Lacock, Wiltshire Family History Guide

Lacock is an Ancient Parish in the county of Wiltshire.

Alternative names: Laycock

Parish church:

Parish registers begin:

  • Parish registers: 1559
  • Bishop’s Transcripts: 1620

Nonconformists include: Independent/Congregational, Roman Catholic, and Wesleyan Methodist.

Adjacent Parishes

Parish History

The Imperial Gazetteer of England & Wales 1870

LAYCOCK, or LACOCK, a village and a parish in Chippenham district, Wilts. The village stands on the river Avon, near the Wilts and Berks canal, and near the Wilts, Somerset, and Weymouth railway, 2½ miles S by E of Corsham r. station, and 3¼ S by W of Chippenham; was once a market town; and has still fairs on 7 July and 21 December. The parish comprises 3,639 acres. Post town, Chippenham. Real property, £9,622. Pop. in 1851, 1,653; in 1861, 1,499. Houses, 325. The decrease of pop. was caused by the removal of the inmates of a workhouse to Chippenham. The manor belonged to the Longspecs; became the site of an Augustinian nunnery; went, at the Reformation, to Sir William Sherrington; and passed to the Talbots. The nunnery was founded, in 1232, by Ela, Countess of Salisbury, in memory of her husband, William Longspec, the natural son of Henry II.; had the Countess herself, first as a nun, afterwards as abbess; formed two quadrangular conrts; was altered, by Sir William Sherrington, into a private mansion; underwent siege and capture, in 1645, by a parliamentarian force; exists now as the seat of W. H. Fox Talbot, Esq., the inventor of Talbotype; and retains the cloister, the dormitory, the ambulatory, the sacristy, the chapter house, and the refectory of the original buildings. Bowden House, Notton House, Notton Lodge, and Lackham House also are chief residences. A spot on a neighbouring hill, at the gatehouse of Spy Park, commands a very extensive view. The living is a vicarage in the diocese of Gloucester and Bristol. Value, £244. Patron, W. H. F. Talbot, Esq. The church is ancient; has a tower and spire; and contains monuments of the Baynards, the Montagues, and others. The p. curacy of Bowden Hill is a separate benefice, under the patronage of Trustees. There are chapels for Independents and Wesleyans; and the Wesleyan one was built in 1863. There are also national schools. Mann, an ambassador to Spain in the time of Elizabeth, was a native.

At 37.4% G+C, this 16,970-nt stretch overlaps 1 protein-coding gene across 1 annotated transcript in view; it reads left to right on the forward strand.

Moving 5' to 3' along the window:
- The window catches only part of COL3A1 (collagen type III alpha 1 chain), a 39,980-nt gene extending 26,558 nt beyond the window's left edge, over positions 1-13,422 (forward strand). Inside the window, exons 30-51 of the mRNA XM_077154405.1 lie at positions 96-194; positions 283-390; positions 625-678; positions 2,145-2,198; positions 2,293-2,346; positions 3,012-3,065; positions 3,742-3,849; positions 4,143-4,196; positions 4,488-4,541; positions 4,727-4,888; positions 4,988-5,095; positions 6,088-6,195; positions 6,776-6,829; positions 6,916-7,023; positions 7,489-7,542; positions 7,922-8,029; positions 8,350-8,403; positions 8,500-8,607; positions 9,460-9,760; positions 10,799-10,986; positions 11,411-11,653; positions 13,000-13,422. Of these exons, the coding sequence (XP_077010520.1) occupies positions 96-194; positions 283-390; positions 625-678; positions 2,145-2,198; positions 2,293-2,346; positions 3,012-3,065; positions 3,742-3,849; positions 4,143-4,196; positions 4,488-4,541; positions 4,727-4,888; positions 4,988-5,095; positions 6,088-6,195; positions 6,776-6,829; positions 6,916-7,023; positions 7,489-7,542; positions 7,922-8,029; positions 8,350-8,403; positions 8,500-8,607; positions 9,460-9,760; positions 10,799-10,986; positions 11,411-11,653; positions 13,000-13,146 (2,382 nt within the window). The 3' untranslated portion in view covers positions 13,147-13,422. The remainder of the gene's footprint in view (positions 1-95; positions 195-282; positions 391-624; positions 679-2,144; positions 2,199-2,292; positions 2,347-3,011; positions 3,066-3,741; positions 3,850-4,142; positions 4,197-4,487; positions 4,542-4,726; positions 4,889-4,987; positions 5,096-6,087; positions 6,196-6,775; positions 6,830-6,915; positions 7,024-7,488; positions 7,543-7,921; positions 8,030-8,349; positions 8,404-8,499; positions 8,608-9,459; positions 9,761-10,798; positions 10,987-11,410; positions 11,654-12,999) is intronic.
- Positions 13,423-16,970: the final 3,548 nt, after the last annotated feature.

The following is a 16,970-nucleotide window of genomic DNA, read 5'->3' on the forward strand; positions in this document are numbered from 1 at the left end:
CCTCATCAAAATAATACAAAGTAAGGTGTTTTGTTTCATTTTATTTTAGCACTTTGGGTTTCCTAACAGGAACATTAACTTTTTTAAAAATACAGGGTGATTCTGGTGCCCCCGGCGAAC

Source: The Imperial Gazetteer of England & Wales [Wilson, John M]. A. Fullarton & Co. N. d. c. [1870-72].


Vision of Britain historical maps


  • County: Wiltshire
  • Civil Registration District: Chippenham
  • Probate Court: Court of the Archdeaconry of Wiltshire
  • Diocese: Gloucester and Bristol
  • Rural Deanery: Malmesbury
  • Poor Law Union: Chippenham
  • Hundred: Chippenham
  • Province: Canterbury